Thursday, October 31, 2013

The Causes and Effects of Sanctification

J. V. Fesko, The Christian’s Pocket Guide to Sanctification

Reviewed by Ryan M. McGraw

Those who love Jesus Christ must be concerned with their own personal holiness, or sanctification. This book is an excellent introduction to the biblical doctrine of sanctification. Fesko presents sanctification clearly from Scripture in three brief chapters followed by a select list of recommended resources for further reading.

He roots sanctification in the believer’s union with Christ and utter dependence on the person of the Holy Spirit. He also steers a clear path between a large number of imbalanced and unbiblical views of the doctrine, presenting a balanced Reformed approach to personal holiness.

Some will fault Fesko for not treating what John Murray termed “definitive sanctification.” Definitive sanctification refers to those passages of Scripture that describe sanctification in terms of a decisive once-for-all break with the power of sin in distinction from the process of growing in personal godliness. In Fesko’s defense, Murray’s terminology is relatively new in the history of the church. Classic manuals on sanctification do not use it. He also clearly includes the fact that sanctification begins with the new birth and that Christ breaks the reigning power of sin in our lives when we are united to Him by faith.

Fesko excellently conjoins the corporate and individual aspects of sanctification. Much of the New Testament teaching on personal obedience to the Lord requires a relation to other Christians in the context of the church. He stresses the necessity of corporate prayer, public preaching, and observing the sacraments in addition to practices such as Bible reading and private prayer. This flows from his treatment of the individual and corporate aspects of salvation in Chapter 1.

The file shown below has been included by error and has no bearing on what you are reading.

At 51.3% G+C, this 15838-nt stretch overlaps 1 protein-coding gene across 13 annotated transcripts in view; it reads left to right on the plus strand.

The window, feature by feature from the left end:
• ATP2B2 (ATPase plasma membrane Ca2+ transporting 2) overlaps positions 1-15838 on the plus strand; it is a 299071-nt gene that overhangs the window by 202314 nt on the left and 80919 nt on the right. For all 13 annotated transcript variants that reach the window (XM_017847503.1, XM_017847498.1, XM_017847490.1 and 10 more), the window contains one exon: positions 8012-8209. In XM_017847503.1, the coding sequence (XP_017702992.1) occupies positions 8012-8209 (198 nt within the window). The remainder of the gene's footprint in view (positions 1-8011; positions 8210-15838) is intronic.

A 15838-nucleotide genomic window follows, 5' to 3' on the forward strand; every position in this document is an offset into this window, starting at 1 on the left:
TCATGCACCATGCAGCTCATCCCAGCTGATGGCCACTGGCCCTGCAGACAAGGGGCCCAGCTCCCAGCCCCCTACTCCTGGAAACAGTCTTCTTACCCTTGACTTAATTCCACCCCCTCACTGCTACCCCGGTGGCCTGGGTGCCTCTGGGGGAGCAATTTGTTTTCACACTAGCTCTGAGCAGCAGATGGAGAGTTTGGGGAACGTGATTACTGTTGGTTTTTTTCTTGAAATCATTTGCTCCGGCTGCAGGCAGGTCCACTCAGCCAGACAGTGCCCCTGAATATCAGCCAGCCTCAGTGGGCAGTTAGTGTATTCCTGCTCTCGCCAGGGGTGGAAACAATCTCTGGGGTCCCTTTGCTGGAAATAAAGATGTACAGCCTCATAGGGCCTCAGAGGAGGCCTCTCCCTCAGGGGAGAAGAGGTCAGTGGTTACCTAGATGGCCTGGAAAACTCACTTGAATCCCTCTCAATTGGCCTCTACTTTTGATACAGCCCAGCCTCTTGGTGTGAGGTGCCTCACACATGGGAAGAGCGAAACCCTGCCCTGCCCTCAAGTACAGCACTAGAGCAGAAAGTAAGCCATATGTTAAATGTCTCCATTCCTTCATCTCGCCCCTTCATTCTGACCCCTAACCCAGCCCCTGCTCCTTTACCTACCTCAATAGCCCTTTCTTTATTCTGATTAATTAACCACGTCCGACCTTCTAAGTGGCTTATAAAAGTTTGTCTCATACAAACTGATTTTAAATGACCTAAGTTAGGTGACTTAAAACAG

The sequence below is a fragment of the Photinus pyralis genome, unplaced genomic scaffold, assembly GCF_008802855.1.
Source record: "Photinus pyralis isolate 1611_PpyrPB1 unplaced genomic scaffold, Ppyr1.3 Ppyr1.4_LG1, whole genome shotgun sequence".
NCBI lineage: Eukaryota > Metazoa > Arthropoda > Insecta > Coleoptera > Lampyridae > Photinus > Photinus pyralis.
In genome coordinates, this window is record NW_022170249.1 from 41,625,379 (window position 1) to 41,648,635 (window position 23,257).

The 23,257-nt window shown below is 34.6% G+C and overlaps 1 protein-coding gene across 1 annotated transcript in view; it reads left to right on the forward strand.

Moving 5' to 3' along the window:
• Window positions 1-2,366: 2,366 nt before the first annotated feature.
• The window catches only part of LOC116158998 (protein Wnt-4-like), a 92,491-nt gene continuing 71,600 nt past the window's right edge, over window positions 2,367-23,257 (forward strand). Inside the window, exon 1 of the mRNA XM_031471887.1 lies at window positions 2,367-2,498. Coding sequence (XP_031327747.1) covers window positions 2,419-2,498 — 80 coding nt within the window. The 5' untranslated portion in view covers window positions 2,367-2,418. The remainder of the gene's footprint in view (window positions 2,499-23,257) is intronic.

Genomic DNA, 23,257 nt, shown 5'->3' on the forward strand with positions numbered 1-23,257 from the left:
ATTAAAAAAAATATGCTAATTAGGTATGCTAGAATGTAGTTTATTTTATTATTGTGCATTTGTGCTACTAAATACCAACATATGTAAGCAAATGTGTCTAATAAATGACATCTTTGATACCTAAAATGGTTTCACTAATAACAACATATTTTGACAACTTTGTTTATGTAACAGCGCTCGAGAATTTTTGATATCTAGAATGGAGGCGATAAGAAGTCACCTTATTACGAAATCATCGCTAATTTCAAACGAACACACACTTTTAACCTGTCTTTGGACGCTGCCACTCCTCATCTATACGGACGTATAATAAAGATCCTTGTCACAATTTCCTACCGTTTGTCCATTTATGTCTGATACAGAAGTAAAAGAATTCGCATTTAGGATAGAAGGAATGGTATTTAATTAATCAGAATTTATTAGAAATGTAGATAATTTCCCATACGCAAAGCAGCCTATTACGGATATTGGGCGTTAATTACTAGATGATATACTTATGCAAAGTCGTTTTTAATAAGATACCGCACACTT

This reviewer takes issue with one statement in this book. Fesko states that the law is not a means of sanctification for the Christian (50). This initially sounds alarming, since God writes the law on the hearts of His people with the pen of the Holy Spirit. However, Fesko later describes the Christian life clearly in terms of the Spirit of God using the Law of God to conform believers to the image of Christ (57). It is difficult for this reviewer to understand how these two assertions are compatible. The Law is a divinely appointed means of sanctification in a manner comparable to how the Scriptures in general are a means of sanctification. Just as the Word of God is a means of grace for believers, so is the Law of God as it is a special part of the Word. If anything, the Law is the preeminent means of sanctification, even though it is not the cause of sanctification. Christ is the cause of sanctification, through the Spirit, using the Law as a means of conforming us to His image. Fesko’s view seems to be that the Law cannot sanctify us by its own power. This point is vital and believers forget it at their peril.